The 2019 NBA Draft is officially set to get underway and there are already plenty of storylines already building and many more set to come. While Duke Blue Devils star Zion Williamson is the headliner, fans will see a total of 60 players selected over the span of two rounds.
Unlike in the NFL and other sports, the NBA draft does not feature compensatory picks and instead has just 60 selections spread across the two rounds. The order is set for picks 15-30 by reverse order of record when it comes to each of the playoff teams from the previous season, and the entire second round goes in order of record from worst-to-best.
As for the first 14 picks of the draft, they are decided at the NBA draft lottery, which took place on May 14. The three teams with the worst records had equal chances at the No. 1 pick, but this year it was the New Orleans Pelicans, who had just a six percent chance to land the top selection who won.
We’re going to take a deeper dive into the draft rules, along with how long it will typically run.
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How Long Is the NBA Draft?
As stated above, the NBA draft features two rounds of picks but will run over the span of roughly four-to-five hours, depending on how long teams take to make their selections. It’s set to start at 7 p.m. ET, and each team will have a longer period of time to make picks in the first round, with the timer set for five minutes.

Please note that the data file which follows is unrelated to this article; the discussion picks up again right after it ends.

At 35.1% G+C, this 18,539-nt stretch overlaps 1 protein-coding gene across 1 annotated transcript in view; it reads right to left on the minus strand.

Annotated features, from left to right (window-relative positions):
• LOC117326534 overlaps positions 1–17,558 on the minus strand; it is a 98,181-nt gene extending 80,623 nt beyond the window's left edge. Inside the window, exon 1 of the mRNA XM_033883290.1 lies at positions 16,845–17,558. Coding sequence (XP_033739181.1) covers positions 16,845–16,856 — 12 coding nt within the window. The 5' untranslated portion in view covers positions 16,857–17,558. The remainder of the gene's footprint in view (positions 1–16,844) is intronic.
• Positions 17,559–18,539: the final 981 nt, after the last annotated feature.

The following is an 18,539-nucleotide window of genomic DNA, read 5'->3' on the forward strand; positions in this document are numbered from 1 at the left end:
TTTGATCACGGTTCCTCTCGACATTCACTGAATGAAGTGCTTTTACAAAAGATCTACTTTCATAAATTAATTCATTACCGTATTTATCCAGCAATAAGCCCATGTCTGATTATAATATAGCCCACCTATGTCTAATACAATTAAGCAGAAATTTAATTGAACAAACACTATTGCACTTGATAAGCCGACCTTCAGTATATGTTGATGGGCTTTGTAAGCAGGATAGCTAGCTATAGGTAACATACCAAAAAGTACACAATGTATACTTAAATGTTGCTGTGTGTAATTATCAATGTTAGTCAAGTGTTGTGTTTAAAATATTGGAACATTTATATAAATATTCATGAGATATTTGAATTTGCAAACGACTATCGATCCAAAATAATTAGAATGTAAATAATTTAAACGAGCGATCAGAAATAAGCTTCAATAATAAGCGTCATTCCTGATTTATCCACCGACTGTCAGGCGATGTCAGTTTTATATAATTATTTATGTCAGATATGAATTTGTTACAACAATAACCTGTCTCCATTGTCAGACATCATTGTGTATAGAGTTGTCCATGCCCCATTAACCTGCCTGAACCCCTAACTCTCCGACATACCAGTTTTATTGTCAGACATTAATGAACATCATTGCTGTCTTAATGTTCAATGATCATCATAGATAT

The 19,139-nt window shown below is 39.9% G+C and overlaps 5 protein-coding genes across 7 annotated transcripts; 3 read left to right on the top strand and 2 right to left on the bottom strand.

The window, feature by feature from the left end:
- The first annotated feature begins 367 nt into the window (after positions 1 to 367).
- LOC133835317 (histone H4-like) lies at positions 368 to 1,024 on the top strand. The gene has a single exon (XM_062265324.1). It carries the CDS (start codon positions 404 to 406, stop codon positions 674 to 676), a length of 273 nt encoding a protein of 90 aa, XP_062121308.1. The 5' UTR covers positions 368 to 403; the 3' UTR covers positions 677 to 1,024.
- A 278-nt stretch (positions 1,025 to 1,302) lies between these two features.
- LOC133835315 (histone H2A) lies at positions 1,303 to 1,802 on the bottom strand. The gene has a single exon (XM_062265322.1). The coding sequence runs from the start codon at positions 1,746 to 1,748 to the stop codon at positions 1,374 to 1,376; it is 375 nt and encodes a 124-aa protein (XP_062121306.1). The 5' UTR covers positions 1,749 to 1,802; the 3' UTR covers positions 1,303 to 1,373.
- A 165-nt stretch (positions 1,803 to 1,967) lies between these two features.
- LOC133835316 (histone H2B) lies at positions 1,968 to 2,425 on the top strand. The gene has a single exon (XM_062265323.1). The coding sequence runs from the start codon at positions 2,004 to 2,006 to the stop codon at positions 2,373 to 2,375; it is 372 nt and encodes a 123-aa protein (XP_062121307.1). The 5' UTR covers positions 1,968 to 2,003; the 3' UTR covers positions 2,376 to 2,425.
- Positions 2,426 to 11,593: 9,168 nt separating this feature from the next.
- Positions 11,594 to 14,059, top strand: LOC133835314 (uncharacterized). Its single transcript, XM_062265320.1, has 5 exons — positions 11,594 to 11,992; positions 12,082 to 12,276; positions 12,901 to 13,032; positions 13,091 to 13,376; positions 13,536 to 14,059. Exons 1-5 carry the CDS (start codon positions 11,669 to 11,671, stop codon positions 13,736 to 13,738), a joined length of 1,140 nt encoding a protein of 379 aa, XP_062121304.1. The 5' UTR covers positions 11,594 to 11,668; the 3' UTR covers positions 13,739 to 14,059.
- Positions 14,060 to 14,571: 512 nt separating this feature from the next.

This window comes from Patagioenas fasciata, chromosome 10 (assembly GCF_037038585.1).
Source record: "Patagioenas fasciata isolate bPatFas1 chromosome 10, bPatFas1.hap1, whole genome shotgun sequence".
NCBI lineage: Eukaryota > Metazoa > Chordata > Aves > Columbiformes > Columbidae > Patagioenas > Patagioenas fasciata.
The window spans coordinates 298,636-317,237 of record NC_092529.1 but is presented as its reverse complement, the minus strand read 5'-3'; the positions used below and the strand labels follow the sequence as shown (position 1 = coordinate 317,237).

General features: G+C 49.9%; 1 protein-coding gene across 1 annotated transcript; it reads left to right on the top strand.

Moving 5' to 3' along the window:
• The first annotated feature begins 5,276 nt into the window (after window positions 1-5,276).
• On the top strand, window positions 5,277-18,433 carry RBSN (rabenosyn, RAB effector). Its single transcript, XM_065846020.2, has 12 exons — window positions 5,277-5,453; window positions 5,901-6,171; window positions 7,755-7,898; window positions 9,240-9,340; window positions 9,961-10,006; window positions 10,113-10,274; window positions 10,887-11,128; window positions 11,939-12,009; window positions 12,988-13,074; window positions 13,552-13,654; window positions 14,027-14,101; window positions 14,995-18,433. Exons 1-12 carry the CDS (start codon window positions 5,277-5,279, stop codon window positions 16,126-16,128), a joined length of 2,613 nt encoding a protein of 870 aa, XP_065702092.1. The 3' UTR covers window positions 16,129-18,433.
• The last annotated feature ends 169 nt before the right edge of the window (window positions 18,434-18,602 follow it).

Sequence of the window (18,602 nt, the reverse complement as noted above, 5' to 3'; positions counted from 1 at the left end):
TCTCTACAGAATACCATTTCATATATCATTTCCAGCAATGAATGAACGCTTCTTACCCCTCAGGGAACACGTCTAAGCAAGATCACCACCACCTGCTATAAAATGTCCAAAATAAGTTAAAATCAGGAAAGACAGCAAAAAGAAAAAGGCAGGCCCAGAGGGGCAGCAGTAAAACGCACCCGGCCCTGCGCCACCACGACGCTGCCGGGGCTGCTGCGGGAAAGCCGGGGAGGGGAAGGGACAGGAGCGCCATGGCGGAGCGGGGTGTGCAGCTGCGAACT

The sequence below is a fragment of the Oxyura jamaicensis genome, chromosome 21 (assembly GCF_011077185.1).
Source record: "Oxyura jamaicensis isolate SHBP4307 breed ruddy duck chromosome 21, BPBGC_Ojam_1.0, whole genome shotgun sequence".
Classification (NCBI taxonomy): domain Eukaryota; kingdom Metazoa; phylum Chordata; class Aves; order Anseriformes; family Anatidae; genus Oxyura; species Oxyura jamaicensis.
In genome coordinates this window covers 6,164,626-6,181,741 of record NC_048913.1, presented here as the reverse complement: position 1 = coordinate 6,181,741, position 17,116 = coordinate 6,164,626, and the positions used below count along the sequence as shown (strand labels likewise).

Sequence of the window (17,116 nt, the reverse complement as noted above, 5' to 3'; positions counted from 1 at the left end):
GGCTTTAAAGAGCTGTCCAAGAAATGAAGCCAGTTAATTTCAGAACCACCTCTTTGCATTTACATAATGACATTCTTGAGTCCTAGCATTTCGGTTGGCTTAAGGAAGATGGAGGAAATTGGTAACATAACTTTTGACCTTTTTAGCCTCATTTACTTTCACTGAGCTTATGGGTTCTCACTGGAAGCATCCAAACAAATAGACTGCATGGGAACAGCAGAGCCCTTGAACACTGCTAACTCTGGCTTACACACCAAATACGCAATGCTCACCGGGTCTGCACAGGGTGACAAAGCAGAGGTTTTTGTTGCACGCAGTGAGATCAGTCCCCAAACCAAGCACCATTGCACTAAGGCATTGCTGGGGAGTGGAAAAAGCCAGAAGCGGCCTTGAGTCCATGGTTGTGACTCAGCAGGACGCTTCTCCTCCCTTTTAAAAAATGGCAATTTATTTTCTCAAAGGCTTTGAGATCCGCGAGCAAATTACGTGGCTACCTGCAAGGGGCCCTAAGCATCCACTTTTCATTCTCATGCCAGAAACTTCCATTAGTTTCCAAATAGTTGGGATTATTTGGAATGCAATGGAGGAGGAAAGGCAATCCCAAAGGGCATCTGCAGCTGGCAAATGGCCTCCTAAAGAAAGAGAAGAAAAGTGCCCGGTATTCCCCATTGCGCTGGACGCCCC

When the second round gets underway, teams are then given just two minutes to make their selections. In most cases, the draft will be wrapped up by 11:30 p.m.-midnight, barring something unforeseen causing a delay in the action.
One key element of the draft which can lead to a small delay is when trades occur, although the rules around teams making deals aren’t as simple as just swapping selections. This is another area where the NBA draft is different than many other professional sports leagues.
NBA Draft Trade Rules
As Sports Illustrated’s Khadrice Rollins revealed previously, NBA teams are allowed to trade picks until 2 p.m. ET on draft day and then proceed to make their picks that night. This doesn’t mean trades can’t still happen, but if they occur during the draft or after that time, it would result in the draft rights to players being moved, not actual picks.
“So, if two teams wanted to switch picks but couldn’t get a deal done before the deadline, each team would have to select players with the picks it had going into the draft, and then the players are traded for each other. Similarly, if a team is trading for a veteran player, it has to draft a player, and then trade the player’s rights instead of just trading the pick.” Rollins explains.
These rules make things a bit interesting, as it can lead to players being picked, sporting a team’s hat while meeting the commissioner, and then finding out they’ll actually play elsewhere. This happened during the 2018 NBA Draft with current Phoenix Suns forward Mikal Bridges, who was selected by the Philadelphia 76ers initially and then traded shortly after.